The Chapora Fort
The Chapora Fort occupies an important position which, in every direction commanded distant approaches. Rising above the wide Chapora River, long before the Portuguese arrived in Goa, was a fort in place of the present one built. Even after the Portuguese acquired Bardez, the fort changed hands several times and was much sought after. Trying to end the Portuguese rule in Goa, Prince Akbar joined his father’s enemies, the Marathas in 1683 and made this place his base camp and it became the northern outpost of the Old conquests. After the Portuguese recovered from a scary experience with the Marathas they learnt that they had to strengthen their northern defences and provide shelter to the people there, but not until 1717 this present fort was built.
The brilliant site has steep slopes on all sides. The fort follows the outline of higher slopes, stands above the whole upland area having an irregular outer plan and uses the natural form to add defensive height to the fullest advantage instead of dry ditches being dug. At the top of the steep approach track, the main gate is small and unpretentious for such a large fort but narrow and deep. Depending on defence requirements, the positions of bastions each having the cylindrical turret that gives a special character are irregularly spaced with their enormous embrasures for cannon.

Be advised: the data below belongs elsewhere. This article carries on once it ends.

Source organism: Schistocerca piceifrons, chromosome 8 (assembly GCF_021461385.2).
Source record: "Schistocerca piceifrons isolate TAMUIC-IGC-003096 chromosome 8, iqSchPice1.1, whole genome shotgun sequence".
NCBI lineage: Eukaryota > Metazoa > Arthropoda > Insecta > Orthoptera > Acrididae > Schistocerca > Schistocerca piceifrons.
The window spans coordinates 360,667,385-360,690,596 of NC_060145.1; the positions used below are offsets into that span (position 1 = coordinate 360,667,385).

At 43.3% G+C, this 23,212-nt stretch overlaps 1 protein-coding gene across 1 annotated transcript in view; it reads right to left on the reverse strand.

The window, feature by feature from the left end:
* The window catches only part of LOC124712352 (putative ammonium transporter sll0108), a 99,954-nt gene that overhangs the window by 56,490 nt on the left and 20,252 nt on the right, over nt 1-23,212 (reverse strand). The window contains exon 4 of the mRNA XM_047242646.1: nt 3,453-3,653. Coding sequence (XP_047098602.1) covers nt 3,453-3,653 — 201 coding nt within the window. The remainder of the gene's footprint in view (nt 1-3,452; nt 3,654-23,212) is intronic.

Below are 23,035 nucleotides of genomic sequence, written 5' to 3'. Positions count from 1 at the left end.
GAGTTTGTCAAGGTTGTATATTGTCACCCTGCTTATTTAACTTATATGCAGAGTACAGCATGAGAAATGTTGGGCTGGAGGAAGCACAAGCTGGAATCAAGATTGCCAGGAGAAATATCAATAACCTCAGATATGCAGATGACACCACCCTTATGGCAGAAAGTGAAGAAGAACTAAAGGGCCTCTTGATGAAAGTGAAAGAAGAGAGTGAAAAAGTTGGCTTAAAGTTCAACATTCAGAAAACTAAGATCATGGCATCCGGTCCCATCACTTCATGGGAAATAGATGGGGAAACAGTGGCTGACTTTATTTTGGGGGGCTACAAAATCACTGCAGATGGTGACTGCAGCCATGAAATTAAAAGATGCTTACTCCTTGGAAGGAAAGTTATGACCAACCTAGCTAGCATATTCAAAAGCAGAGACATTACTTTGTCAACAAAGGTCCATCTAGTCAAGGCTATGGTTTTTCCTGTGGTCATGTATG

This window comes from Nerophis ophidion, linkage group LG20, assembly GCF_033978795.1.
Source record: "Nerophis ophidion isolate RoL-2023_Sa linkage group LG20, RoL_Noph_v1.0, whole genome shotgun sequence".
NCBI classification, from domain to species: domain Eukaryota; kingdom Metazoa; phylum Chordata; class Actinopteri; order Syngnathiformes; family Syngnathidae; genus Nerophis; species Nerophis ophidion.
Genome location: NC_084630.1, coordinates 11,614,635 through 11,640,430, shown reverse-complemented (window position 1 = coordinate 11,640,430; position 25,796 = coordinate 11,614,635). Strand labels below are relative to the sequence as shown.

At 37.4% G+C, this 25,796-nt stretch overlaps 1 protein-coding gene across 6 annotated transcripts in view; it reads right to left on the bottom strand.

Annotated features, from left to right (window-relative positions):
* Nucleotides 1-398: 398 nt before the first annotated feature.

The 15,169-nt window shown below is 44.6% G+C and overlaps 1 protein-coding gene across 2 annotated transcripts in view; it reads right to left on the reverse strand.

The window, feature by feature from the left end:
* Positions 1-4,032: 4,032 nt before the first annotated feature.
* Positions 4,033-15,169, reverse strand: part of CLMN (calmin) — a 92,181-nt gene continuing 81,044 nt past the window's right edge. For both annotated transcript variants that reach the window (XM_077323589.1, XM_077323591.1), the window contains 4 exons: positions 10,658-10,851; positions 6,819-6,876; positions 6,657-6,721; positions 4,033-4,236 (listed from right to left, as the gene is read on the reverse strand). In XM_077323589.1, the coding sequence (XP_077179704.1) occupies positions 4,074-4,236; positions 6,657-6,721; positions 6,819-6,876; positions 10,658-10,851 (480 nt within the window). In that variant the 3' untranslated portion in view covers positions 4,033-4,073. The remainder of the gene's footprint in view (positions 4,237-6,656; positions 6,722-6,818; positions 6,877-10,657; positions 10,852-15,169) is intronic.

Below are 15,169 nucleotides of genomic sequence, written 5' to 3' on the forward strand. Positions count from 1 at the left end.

At a distance of approximately 12 km from Mapusa lies the Fort of Chapora. The fort is easily accessible from Vagator over the hill leading to the fort. This fort was also made famous by the hindi bollywood movie Dil Chahata Hai which was shot here.
The towering fort perched atop a rock hill, was constructed in 1617 by the Portuguese invaders by demolishing an earlier Muslim structure, in the village of Shahpura, which was meant to be a watch post.
Though the fort was lying in ruins due to neglect, recently efforts have been made to restore the lost heritage and recreate the old magic. It is possible to observe the entrances of two long winding tunnels which served the purpose of supply of logistic requirements to besieged fort defenders. The fort offers an amazing bird’s eye view of the surrounding ocean and shoreline.
The church that was dedicated to St. Anthony has disappeared and inside only a few signs of the barracks and housing that once filled this vast area are left. Now in a wide expanse of open space there is only a tumble of stones with a few herds of goats and cashew bushes. A natural valley to the beach protected by rocky promontories provides an excellent natural access to the sea. Across the Chapora river, the Hindu ruler of Pernem, the Maharaja of Sawantwadi who was an old enemy of the Portuguese held the fort for 2 years after it fell to the Marathas in 1739 in its first test. When Goa’s border moved northwards with the acquisition of Pernem as part of the New Conquests, the fort lost its military significance towards the end of the century. It is a pleasant place to wander that offers fantastic views north across the Chapora river to Pernem, south over Vagator and also far out to the Arabian Sea in the West.